In the West, the Eye has equally powerful connotations. The All-Seeing Eye which conspiracy nuts get so uptight about is an ancient image of the all-seeing, all-pervading presence of God (and not Alien Illuminati Zionist Mind-controlling Puppet-masters, sorry). It appears in Kabbalah in exactly the same way as an image of God as Universal Consciousness aware of everything. Its oldest derived source is ancient Egypt, where it appears as the Eye of Horus or Wedjat, a symbol of Royalty and Protection against evil (and not evil itself, sorry you conspiracy guys!). The addition of the All-Seeing Eye on the summit of a pyramid which appears in Freemasonry echoes not only the Eye of Horus but the ancient Egyptian Benben stone, the primordial mound that emerged from the Waters at Creation out of which everything came. Thus the Masonic image combines the All-Seeing Eye of Kabbalah and the Judeo-Christian tradition with the Creation myth of ancient Egypt, the pyramid also being a symbol of the Soul. In ancient Greece, the Eye was often painted on the prow of ships to protect them as they travelled, a practise borrowed from the Egyptians and other cultures. When sculpting a statue, the statue was not 'finished' and did not truly take on the likeness of someone or 'come alive' until the eyes were painted on (anyone who has ever painted a figurine should try this. Notice the difference between one which has no eyes painted on and one which does). Even in somewhere as remote as Easter Island, it is believed that the great stone heads of the Ancestors that litter the shores were not 'active' unless their eyes were placed in their sockets.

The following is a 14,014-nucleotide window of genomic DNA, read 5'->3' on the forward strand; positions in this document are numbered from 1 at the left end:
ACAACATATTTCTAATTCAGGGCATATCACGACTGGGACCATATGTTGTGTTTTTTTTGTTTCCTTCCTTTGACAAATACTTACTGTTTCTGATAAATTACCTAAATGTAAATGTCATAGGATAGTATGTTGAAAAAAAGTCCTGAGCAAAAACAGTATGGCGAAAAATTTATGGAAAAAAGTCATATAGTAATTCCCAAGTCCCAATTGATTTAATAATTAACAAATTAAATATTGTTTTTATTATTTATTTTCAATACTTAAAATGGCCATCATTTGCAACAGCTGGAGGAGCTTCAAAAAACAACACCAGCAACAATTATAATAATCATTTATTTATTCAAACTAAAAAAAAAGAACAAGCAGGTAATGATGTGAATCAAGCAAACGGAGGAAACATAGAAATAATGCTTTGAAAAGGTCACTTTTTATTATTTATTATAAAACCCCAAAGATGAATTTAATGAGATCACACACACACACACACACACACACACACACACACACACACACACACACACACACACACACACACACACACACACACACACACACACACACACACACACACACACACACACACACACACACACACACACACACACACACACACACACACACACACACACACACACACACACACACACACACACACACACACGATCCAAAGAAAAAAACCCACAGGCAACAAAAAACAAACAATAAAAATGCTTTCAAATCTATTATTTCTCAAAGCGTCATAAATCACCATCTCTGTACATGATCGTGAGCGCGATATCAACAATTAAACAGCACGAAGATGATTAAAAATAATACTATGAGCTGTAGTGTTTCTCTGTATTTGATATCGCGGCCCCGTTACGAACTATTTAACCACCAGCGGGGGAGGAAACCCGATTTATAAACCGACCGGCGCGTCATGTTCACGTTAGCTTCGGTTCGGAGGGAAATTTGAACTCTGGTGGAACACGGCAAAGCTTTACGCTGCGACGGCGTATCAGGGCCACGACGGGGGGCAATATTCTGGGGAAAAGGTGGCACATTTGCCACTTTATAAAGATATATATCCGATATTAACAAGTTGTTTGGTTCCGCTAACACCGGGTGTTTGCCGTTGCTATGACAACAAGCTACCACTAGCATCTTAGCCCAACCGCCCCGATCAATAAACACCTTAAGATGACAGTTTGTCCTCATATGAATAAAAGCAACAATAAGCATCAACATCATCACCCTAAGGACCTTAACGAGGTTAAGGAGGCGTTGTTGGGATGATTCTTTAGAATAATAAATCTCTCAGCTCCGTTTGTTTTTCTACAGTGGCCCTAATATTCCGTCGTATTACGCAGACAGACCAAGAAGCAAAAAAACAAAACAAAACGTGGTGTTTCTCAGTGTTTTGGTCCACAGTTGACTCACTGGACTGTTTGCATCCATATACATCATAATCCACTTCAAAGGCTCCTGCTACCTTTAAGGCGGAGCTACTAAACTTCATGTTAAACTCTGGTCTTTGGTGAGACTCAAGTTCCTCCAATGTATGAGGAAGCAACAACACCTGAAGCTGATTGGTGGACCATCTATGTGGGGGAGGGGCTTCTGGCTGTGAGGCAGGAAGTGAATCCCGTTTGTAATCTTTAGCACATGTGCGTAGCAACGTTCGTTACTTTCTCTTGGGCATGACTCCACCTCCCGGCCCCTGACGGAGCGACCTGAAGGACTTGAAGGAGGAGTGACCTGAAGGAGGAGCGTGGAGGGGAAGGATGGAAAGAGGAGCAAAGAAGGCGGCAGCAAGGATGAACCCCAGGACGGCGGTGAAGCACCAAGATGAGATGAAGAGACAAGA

Eyes, then, have massive significance all over the world as images of spiritual insight, cosmic power, protection, guidance and, simply 'doorways to the soul'. The great poets Homer and Milton were both blind and throughout literature physical blindness, as we shall see, is often seen as a sign of inner sight and understanding. Tiresias, the ancient Greek Seer who is never wrong is blind and in Shakespeare's King Lear, Gloucester only begins to grope towards a painful self-knowledge when he has his eyes torn out by Cornwall. As he himself says of his own moral blindness after he has lost his eyes: